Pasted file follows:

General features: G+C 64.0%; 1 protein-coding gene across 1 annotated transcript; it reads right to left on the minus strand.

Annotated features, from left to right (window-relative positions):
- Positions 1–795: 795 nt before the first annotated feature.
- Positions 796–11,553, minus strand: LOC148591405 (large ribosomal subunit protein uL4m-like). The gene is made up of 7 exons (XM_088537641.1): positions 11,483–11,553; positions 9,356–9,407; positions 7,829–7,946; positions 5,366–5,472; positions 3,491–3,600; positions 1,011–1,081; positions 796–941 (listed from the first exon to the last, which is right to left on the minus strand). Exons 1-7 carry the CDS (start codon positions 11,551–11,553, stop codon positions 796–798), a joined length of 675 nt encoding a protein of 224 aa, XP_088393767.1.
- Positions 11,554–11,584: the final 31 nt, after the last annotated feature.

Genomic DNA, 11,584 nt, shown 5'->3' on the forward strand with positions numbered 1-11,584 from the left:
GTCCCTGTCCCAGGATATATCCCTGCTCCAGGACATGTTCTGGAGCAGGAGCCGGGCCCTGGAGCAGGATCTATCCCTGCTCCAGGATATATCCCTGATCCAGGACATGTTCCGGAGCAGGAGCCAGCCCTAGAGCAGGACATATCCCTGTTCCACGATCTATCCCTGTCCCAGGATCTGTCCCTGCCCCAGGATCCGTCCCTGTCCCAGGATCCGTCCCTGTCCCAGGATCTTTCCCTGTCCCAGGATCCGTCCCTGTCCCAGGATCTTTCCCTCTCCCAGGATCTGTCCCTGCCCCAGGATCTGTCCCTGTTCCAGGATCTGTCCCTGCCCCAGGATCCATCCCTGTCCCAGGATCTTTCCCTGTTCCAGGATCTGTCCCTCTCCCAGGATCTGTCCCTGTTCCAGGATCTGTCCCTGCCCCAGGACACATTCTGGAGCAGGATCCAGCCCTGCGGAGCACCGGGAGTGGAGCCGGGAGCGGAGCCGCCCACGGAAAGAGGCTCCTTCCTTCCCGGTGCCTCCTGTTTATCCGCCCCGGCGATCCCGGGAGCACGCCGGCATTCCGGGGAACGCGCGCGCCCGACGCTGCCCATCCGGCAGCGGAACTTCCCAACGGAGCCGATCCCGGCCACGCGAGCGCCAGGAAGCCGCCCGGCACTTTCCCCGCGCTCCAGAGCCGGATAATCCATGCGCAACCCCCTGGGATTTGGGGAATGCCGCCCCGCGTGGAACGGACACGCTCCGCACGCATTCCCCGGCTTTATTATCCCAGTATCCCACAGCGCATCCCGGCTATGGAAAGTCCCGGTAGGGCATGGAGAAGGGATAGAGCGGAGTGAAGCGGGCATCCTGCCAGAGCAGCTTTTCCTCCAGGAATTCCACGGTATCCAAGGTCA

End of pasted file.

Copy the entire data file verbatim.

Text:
General features: G+C 64.0%; 1 protein-coding gene across 1 annotated transcript; it reads right to left on the minus strand.

Annotated features, from left to right (window-relative positions):
- Positions 1–795: 795 nt before the first annotated feature.
- Positions 796–11,553, minus strand: LOC148591405 (large ribosomal subunit protein uL4m-like). The gene is made up of 7 exons (XM_088537641.1): positions 11,483–11,553; positions 9,356–9,407; positions 7,829–7,946; positions 5,366–5,472; positions 3,491–3,600; positions 1,011–1,081; positions 796–941 (listed from the first exon to the last, which is right to left on the minus strand). Exons 1-7 carry the CDS (start codon positions 11,551–11,553, stop codon positions 796–798), a joined length of 675 nt encoding a protein of 224 aa, XP_088393767.1.
- Positions 11,554–11,584: the final 31 nt, after the last annotated feature.

Genomic DNA, 11,584 nt, shown 5'->3' on the forward strand with positions numbered 1-11,584 from the left:
GTCCCTGTCCCAGGATATATCCCTGCTCCAGGACATGTTCTGGAGCAGGAGCCGGGCCCTGGAGCAGGATCTATCCCTGCTCCAGGATATATCCCTGATCCAGGACATGTTCCGGAGCAGGAGCCAGCCCTAGAGCAGGACATATCCCTGTTCCACGATCTATCCCTGTCCCAGGATCTGTCCCTGCCCCAGGATCCGTCCCTGTCCCAGGATCCGTCCCTGTCCCAGGATCTTTCCCTGTCCCAGGATCCGTCCCTGTCCCAGGATCTTTCCCTCTCCCAGGATCTGTCCCTGCCCCAGGATCTGTCCCTGTTCCAGGATCTGTCCCTGCCCCAGGATCCATCCCTGTCCCAGGATCTTTCCCTGTTCCAGGATCTGTCCCTCTCCCAGGATCTGTCCCTGTTCCAGGATCTGTCCCTGCCCCAGGACACATTCTGGAGCAGGATCCAGCCCTGCGGAGCACCGGGAGTGGAGCCGGGAGCGGAGCCGCCCACGGAAAGAGGCTCCTTCCTTCCCGGTGCCTCCTGTTTATCCGCCCCGGCGATCCCGGGAGCACGCCGGCATTCCGGGGAACGCGCGCGCCCGACGCTGCCCATCCGGCAGCGGAACTTCCCAACGGAGCCGATCCCGGCCACGCGAGCGCCAGGAAGCCGCCCGGCACTTTCCCCGCGCTCCAGAGCCGGATAATCCATGCGCAACCCCCTGGGATTTGGGGAATGCCGCCCCGCGTGGAACGGACACGCTCCGCACGCATTCCCCGGCTTTATTATCCCAGTATCCCACAGCGCATCCCGGCTATGGAAAGTCCCGGTAGGGCATGGAGAAGGGATAGAGCGGAGTGAAGCGGGCATCCTGCCAGAGCAGCTTTTCCTCCAGGAATTCCACGGTATCCAAGGTCA